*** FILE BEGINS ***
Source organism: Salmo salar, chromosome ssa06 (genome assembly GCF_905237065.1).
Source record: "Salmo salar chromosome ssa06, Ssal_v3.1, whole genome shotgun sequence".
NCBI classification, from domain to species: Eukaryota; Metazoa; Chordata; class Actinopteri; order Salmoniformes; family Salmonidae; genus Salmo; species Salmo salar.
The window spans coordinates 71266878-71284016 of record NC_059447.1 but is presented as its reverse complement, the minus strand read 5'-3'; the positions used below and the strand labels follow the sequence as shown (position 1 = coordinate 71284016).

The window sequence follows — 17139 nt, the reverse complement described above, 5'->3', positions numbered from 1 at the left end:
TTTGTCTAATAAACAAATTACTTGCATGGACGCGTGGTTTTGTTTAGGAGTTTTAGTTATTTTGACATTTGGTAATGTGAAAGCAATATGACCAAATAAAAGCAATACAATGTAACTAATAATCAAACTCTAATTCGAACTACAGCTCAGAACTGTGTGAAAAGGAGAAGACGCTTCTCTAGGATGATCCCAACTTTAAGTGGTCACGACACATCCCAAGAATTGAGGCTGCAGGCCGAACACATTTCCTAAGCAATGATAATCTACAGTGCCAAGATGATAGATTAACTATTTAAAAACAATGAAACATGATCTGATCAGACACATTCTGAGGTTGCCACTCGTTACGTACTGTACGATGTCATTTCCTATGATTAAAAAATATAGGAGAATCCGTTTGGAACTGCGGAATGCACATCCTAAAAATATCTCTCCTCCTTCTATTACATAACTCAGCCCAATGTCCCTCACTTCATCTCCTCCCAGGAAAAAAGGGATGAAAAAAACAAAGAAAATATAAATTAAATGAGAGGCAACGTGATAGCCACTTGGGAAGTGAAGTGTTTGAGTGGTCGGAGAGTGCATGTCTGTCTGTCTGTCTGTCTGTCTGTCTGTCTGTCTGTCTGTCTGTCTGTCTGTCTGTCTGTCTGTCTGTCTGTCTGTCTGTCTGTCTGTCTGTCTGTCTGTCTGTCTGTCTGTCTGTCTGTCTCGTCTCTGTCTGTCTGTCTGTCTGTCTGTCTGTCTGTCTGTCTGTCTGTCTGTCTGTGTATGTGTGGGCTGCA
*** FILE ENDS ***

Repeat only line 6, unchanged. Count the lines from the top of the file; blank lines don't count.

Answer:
TTTGTCTAATAAACAAATTACTTGCATGGACGCGTGGTTTTGTTTAGGAGTTTTAGTTATTTTGACATTTGGTAATGTGAAAGCAATATGACCAAATAAAAGCAATACAATGTAACTAATAATCAAACTCTAATTCGAACTACAGCTCAGAACTGTGTGAAAAGGAGAAGACGCTTCTCTAGGATGATCCCAACTTTAAGTGGTCACGACACATCCCAAGAATTGAGGCTGCAGGCCGAACACATTTCCTAAGCAATGATAATCTACAGTGCCAAGATGATAGATTAACTATTTAAAAACAATGAAACATGATCTGATCAGACACATTCTGAGGTTGCCACTCGTTACGTACTGTACGATGTCATTTCCTATGATTAAAAAATATAGGAGAATCCGTTTGGAACTGCGGAATGCACATCCTAAAAATATCTCTCCTCCTTCTATTACATAACTCAGCCCAATGTCCCTCACTTCATCTCCTCCCAGGAAAAAAGGGATGAAAAAAACAAAGAAAATATAAATTAAATGAGAGGCAACGTGATAGCCACTTGGGAAGTGAAGTGTTTGAGTGGTCGGAGAGTGCATGTCTGTCTGTCTGTCTGTCTGTCTGTCTGTCTGTCTGTCTGTCTGTCTGTCTGTCTGTCTGTCTGTCTGTCTGTCTGTCTGTCTGTCTGTCTGTCTGTCTGTCTGTCTGTCTGTCTGTCTGTCTCGTCTCTGTCTGTCTGTCTGTCTGTCTGTCTGTCTGTCTGTCTGTCTGTCTGTCTGTGTATGTGTGGGCTGCA